Toward overmedicalization of woman-incubator

The problem of iodine is an example not only of biomedical reductionism, but also of the medicalization of everyday natural events such as pregnancy and lactation. If the various arms of medicine and its power to decide on what is normal and “abnormal”, “what should and should not be done”, reach only the pregnant woman initially, they subsequently extend to encompass the whole lactation period, and now even to the complete childbearing period. The expansion of these recommendations conditions the life of women in one of the most beautiful stages of their lives by making them responsible for the development of the future child. Intervention is the basic principle, and under this premise we will probably know what deficiency states of other micronutrients have negative effects on health. It is also imperative to eradicate such threats.

The scientific justification of the routine recommendation of iodine supplements also represents an example of an aggressive application of biometrics. Advice focuses on the need to reach given amounts of microelements. Clinical decisions are based on changes in biochemical variables which we intend, sometimes obsessively by continuous monitoring, to return to “normal” levels (although we do not know in most cases if the achievement of such levels is able to predict for the achievement of health benefits). We thus perpetuate a blind faith in numbers, levels, or ranges of questionable clinical relevance.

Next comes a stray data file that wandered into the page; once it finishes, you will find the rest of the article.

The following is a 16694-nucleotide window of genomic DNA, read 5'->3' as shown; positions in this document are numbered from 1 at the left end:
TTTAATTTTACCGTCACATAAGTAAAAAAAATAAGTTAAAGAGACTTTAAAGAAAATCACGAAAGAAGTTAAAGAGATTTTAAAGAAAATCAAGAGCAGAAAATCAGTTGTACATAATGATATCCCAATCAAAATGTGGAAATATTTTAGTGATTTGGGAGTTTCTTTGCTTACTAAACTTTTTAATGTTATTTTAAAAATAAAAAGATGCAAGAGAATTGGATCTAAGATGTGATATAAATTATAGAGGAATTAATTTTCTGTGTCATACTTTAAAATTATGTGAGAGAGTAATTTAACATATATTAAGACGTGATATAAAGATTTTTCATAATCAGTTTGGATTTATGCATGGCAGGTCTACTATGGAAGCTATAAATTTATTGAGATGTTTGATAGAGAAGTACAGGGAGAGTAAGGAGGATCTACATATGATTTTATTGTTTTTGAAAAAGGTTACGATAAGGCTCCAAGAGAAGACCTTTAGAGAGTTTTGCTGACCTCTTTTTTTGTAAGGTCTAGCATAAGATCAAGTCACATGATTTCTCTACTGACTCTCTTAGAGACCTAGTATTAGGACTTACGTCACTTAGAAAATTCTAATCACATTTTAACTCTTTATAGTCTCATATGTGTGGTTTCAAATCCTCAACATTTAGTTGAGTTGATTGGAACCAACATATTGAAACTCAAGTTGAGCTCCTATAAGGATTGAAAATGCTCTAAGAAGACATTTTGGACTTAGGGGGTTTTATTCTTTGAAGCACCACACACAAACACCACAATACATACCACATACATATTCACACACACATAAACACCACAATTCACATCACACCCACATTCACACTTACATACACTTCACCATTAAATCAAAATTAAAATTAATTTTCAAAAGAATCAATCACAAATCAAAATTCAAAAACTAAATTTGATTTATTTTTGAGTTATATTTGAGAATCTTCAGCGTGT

Another important question is how to measure the expected changes in cognitive or psychomotor development of the child. The availability of widely diverse instruments, which appear to measure different and often not superimposable attributes, and the lack of knowledge of the changes that may be clinically relevant, may cause statistically significant improvements in some sub-indicators of the available tools to be falsely interpreted as global advances in all aspects related to child development.

This biometric idolatry of intermediate variables with no clinical correlates leads to a depersonalized and medicalized health care.19

A golden opportunity for more updated and sensible recommendations